Sandra Day O'Connor Retiring

Archived discussion from Toril-2.
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Sandra Day O'Connor Retiring

Postby Birile » Fri Jul 01, 2005 4:38 pm

For anyone who did not know this already, Justice O'Connor is retiring from the Supreme Court of the United States once a successor is confirmed by the U.S. Senate.

One of the biggest things that has been on my mind in the past couple of years has been the aging Supreme Court (if you read my Civil Rights post several months ago - http://www.torilmud.org/phpBB2/viewtopic.php?t=14626 - you know this already) and the impact that a vacancy on the Supreme Court--and subsequent opportunity for a Supreme Court appointment--during President Bush's term in office would have on the face of American law in the years to follow. Justice O'Connor is not the only expected vacancy to occur during Bush's tenure (Rehnquist and Stephens are also expected to vacate office in the very near future, and Ginsburg may not be far behind).

I'm curious to know what everyone's thoughts on this topic are, ranging from whether you thought O'Connor was a "good" associate justice, who you think Bush will nominate (either specific nominees or the "type" of nominee in general), what the impact will be of this and other potential vacancies in the two or three years to come, etc.

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Postby kiryan » Fri Jul 01, 2005 4:48 pm

i hope bush gets a moderate conservative through for every vacant seat.

ok so i dont really because it would probably be pretty chaotic when abortion was made illegal again and gay marriage is thrown out. however, it would be interesting to see what would happen if very liberal people could handle living under conservative law where as conservative people have had to face the legal reality of fairly liberal laws in the last 30 years.

i respect the abortion and gay marriage reality because its specifically granted by law, but id prefer if it were illegal.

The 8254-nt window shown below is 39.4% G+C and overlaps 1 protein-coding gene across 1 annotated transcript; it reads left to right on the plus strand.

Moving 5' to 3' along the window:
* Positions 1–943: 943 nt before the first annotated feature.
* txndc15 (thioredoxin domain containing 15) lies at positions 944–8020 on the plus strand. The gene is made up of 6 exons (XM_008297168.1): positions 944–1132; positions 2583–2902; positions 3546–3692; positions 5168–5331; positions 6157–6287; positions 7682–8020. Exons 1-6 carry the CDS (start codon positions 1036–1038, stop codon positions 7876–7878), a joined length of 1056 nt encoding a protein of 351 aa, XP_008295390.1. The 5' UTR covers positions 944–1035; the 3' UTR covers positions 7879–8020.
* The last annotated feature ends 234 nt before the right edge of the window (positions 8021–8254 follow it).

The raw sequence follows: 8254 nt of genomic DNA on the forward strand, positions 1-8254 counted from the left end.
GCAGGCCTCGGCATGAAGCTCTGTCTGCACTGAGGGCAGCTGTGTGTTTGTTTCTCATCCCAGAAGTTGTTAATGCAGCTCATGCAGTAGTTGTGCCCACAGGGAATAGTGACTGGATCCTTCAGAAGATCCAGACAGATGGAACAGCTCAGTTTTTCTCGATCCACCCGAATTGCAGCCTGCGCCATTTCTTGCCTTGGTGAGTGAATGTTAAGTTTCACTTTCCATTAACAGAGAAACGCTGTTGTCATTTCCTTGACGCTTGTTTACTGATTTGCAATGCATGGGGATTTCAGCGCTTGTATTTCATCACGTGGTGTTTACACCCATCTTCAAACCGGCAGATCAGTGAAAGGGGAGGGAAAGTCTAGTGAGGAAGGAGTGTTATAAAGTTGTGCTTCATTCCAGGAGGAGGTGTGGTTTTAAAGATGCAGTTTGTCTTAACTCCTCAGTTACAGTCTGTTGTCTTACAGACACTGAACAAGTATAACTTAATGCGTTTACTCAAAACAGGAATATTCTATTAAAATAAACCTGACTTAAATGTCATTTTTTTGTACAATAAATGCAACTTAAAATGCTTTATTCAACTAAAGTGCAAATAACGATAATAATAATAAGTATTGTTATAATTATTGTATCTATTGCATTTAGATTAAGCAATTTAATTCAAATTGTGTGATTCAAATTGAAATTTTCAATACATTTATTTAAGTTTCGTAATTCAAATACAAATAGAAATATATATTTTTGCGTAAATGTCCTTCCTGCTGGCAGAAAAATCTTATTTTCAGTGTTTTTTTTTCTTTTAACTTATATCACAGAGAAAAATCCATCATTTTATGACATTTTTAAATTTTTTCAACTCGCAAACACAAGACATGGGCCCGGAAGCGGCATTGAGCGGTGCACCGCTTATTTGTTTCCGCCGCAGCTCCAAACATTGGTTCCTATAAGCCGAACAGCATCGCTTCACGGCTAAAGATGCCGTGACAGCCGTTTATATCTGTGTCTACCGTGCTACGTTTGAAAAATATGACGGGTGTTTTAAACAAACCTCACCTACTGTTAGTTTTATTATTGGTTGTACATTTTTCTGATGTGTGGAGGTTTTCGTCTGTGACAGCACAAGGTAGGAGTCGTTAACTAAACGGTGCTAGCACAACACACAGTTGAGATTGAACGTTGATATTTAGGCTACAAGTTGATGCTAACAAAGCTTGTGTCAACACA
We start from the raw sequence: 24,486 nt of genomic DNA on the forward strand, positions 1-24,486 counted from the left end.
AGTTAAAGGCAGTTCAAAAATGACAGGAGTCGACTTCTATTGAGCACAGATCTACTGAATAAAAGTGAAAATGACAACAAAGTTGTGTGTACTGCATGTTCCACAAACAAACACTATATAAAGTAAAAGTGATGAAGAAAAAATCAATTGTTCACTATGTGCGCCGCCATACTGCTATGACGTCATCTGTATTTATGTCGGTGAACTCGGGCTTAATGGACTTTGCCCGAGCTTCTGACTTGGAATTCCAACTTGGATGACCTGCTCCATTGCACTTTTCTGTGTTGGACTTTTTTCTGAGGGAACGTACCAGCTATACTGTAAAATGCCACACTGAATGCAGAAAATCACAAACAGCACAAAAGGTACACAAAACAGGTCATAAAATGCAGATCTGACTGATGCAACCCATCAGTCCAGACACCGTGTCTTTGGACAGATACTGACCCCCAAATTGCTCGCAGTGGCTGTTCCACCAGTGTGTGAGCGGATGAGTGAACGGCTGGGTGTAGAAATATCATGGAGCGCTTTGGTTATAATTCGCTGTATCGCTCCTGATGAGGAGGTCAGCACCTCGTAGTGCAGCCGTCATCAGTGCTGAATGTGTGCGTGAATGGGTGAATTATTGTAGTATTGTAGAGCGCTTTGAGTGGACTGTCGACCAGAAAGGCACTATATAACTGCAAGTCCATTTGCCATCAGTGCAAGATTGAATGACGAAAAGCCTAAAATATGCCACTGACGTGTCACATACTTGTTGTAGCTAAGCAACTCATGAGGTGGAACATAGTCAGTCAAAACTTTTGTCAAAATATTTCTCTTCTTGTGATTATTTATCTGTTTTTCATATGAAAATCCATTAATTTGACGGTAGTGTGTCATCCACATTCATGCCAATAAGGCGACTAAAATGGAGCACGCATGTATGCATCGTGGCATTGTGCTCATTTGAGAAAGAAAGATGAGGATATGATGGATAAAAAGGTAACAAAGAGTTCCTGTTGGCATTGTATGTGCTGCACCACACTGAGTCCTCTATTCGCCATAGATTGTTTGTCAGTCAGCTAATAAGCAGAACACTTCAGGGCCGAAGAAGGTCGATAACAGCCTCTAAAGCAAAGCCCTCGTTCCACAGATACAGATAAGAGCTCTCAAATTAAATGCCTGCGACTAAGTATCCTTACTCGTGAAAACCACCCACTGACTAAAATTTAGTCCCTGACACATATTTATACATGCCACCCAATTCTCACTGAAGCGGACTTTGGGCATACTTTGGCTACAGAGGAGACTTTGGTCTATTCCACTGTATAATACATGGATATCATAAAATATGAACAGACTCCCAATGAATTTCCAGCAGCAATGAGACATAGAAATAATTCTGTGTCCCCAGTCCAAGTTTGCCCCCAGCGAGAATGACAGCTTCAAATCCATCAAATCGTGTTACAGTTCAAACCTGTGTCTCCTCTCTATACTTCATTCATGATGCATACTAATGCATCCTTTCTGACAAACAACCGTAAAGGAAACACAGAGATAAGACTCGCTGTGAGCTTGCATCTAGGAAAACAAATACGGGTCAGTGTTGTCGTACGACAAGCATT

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Postby Raiwen » Fri Jul 01, 2005 6:19 pm

Personally, I always feel it's better to say you're ALLOWED to do something, than say you CAN'T do something else.

In democratic societies, the laws protecting our freedoms are what make the society so enjoyable.

In facist societies, it's the laws preventing freedom that keep the leaders in power.

So...

Which laws do you prefer? The ones protecting our freedoms? Or the ones keeping the powerful - well - powerful?
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Postby Disoputlip » Fri Jul 01, 2005 6:27 pm

If abortion was made illigal then many would get it done in Mexico. And some would molest themselves to kill the child. I think supeme court also take those practical approaches, not just the principial discussion.

I think it is good old people run countries. There are too many young people in politics. I think i agree with Plato here. (Except i think it should be both gender, not only male).
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Postby Corth » Fri Jul 01, 2005 6:50 pm

I just want to see a Supreme Court that interprets law rather than makes it. Supreme Court Justices are not elected. They have lifetime tenure. The Court is simply not a suitable entity for resolving policy differences. In a democracy, elected legislators make law. That a Supreme Court vacancy is so important to special interest groups is indicative of the fact that it is seen as a venue for pushing one's position without the difficulty of electing people that agree with you.

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hmph

Postby Nikelon » Fri Jul 01, 2005 8:02 pm

kiryan wrote:i respect the abortion and gay marriage reality because its specifically granted by law, but id prefer if it were illegal.


Indeed. And I'd prefer that african-americans couldn't marry white people or adopt our white children. It just ain't natural to have dark skin...they must be inferior and lord knows they'll corrupt our youth beyond salvation. Same for women. Obvioulsy they're too weak to hold any sort of clout in today's society. They should stick to the kitchen and the bedroom - it just ain't natural for them to expect any sort of rights, as inferior as they must be.

I'm just as close-minded in my open-mindedness as any other opinioned person. But I'll try to listen if you can explain just how your situation is different.
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Postby Yasden » Fri Jul 01, 2005 9:46 pm

Long live rednecks. Go dubya! *snort*
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Postby Kifle » Sat Jul 02, 2005 1:47 am

Birilie, I'm scared :( Hold me...